Understanding how RFID tags work is key to understanding how the NFC Kill works. In a nutshell, RFID tags can be thought of as wirelessly powered memory cards. The memory card is connected to the antenna - which is powered up when the tag is place in range of a reader.
When powered up, the "memory card" can communicate with the reader - to transmit its data, update its data, or perform other functions.
Because the data is stored on the tiny "memory card", or chip, which is often embedded in plastic or epoxy - it is very difficult to physically destroy the chip.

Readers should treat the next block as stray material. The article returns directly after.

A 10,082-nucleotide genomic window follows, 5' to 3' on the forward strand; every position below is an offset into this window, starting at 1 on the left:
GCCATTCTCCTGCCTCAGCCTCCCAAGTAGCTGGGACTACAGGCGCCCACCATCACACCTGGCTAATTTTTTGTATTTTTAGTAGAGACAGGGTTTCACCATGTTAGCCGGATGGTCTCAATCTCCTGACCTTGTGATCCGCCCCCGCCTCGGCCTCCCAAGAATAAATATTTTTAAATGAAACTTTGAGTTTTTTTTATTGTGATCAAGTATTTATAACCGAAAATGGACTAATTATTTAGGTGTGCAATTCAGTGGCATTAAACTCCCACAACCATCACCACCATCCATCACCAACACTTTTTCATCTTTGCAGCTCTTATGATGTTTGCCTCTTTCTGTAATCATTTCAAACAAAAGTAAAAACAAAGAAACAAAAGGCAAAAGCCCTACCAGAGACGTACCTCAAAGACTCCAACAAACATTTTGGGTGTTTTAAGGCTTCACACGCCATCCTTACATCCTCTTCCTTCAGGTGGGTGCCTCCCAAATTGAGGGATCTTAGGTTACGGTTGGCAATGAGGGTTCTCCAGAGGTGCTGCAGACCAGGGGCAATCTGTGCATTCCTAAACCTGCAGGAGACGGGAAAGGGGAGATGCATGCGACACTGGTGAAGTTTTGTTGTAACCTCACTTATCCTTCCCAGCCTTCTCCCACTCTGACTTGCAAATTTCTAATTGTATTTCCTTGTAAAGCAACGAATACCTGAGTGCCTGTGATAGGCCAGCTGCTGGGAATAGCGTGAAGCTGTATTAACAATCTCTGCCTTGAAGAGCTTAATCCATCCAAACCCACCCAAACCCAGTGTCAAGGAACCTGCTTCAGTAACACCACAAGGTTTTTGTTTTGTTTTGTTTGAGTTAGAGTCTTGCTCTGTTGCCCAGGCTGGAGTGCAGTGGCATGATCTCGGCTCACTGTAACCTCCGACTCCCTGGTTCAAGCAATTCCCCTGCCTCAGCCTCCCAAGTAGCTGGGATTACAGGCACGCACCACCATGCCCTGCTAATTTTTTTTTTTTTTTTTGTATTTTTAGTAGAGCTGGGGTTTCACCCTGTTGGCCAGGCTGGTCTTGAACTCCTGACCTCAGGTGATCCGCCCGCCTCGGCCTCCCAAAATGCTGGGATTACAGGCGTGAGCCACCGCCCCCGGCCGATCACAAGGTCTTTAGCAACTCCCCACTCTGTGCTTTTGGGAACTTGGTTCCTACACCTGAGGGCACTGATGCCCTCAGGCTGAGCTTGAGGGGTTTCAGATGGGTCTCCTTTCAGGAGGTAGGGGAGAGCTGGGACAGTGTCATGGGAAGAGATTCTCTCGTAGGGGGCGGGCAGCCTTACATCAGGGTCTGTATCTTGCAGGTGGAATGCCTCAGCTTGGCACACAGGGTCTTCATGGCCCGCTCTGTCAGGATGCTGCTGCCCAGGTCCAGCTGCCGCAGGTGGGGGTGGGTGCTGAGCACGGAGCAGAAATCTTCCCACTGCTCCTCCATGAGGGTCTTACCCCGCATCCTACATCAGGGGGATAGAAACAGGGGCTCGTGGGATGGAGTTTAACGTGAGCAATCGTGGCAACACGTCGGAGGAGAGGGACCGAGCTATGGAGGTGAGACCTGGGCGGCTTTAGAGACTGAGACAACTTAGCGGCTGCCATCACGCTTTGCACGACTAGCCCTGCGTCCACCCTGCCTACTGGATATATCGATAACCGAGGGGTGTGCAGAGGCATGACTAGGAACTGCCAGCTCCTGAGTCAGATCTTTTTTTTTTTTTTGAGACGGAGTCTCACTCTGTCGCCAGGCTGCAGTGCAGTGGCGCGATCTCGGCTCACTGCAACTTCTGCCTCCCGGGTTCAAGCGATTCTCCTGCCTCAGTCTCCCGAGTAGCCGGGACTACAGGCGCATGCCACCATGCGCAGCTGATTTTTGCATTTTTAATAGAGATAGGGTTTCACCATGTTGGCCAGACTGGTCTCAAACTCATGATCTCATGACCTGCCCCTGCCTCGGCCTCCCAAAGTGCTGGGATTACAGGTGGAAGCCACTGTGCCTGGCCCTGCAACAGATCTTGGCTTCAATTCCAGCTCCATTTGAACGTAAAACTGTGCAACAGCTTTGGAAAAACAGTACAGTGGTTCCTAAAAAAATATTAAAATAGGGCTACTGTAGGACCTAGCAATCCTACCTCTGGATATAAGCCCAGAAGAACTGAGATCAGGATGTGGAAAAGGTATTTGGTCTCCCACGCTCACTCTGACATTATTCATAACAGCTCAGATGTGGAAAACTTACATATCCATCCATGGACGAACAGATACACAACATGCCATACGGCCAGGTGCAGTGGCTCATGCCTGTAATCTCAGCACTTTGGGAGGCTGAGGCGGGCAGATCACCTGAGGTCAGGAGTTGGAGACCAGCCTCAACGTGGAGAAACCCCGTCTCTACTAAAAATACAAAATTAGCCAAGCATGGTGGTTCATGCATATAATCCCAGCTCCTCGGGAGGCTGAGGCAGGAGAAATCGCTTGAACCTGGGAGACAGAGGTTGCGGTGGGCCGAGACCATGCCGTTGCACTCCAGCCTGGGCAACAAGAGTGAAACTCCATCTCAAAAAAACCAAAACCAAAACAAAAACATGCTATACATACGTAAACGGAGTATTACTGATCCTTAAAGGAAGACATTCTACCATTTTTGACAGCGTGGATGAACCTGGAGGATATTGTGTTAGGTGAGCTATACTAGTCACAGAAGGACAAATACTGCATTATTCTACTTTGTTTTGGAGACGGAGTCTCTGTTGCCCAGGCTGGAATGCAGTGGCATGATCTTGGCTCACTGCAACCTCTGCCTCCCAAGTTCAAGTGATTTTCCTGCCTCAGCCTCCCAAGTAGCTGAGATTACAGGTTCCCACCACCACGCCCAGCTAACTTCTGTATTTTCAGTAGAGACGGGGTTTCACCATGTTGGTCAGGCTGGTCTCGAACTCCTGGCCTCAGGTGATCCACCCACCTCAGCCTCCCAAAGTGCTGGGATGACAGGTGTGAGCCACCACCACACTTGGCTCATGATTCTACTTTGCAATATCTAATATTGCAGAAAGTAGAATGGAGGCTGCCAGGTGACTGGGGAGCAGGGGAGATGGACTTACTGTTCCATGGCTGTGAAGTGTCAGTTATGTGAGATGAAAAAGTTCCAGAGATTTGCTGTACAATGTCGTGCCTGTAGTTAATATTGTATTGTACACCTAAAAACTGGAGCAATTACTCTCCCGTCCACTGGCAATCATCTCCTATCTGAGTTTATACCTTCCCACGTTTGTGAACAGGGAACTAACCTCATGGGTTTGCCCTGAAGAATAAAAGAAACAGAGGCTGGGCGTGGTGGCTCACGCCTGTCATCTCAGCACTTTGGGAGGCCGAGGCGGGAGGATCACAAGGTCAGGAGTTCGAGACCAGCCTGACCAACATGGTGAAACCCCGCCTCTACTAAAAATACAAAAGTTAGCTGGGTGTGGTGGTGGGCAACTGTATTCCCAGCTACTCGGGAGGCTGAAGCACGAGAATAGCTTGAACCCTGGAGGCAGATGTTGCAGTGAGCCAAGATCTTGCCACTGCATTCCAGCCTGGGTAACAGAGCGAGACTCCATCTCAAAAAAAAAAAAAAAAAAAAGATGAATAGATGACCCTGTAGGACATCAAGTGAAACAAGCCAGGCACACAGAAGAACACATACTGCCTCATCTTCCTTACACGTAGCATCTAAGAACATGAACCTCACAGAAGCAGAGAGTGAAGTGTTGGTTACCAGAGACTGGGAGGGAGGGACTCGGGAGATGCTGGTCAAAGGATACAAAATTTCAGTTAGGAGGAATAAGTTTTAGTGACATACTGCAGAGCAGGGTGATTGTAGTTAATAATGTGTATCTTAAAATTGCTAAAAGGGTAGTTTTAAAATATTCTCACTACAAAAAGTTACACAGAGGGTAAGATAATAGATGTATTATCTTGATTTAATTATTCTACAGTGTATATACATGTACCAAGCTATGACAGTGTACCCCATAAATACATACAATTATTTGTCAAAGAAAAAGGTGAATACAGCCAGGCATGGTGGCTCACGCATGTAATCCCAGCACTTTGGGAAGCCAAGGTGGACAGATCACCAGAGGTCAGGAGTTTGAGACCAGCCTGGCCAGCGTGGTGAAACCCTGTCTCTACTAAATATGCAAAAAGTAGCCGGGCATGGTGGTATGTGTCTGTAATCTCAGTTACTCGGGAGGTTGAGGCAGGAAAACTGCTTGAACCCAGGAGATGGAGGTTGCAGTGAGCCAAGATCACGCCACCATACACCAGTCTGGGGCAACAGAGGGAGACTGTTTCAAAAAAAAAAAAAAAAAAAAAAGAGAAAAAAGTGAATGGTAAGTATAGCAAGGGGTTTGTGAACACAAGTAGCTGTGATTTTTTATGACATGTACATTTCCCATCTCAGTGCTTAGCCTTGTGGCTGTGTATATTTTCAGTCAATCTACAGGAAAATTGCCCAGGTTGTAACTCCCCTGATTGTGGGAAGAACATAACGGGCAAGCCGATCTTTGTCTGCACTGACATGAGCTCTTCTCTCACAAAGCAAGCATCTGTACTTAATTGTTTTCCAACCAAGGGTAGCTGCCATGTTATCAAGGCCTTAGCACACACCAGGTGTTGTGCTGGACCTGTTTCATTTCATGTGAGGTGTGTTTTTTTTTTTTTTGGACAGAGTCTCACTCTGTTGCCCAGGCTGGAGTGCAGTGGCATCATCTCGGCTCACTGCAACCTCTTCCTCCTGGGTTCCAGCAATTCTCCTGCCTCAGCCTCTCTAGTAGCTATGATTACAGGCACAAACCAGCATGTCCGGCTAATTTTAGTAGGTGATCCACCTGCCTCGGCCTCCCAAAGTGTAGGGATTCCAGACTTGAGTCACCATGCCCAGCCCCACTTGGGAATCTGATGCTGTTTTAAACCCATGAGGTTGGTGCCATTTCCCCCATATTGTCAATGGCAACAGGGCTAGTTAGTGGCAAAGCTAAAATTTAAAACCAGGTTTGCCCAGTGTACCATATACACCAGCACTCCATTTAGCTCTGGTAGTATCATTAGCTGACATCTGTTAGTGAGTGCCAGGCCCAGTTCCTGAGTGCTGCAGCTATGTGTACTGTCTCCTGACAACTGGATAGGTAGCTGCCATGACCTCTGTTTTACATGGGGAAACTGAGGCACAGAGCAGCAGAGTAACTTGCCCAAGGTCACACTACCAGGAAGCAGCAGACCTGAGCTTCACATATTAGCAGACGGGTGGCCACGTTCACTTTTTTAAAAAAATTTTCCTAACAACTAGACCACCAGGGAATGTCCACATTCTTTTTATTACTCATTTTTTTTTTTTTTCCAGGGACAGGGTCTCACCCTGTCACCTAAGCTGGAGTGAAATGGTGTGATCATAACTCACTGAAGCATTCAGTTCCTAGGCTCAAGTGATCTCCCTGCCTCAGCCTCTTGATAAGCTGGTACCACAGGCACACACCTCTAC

Colloquial practice is to cut the card - this will break the antenna - but will not destroy the data on the chip. Fixing or replacing the antenna will allow the chip to function again.
This is the same as unplugging a USB-drive. Even though the drive is un-powered, the data is still present.
As such, to permanently disable an RFID tag - the chip itself must be destroyed in a very specific manner.
The RFID chip runs at a very specific power level - which is managed by the reader. Not enough, and the chip can't power up - too much, and the chip will fail.
The NFCKill works by detecting and connecting with a RFID tag, and increasing the power until the chip fails. This physically destroys the chip and data - resulting in secure and permanent data removal.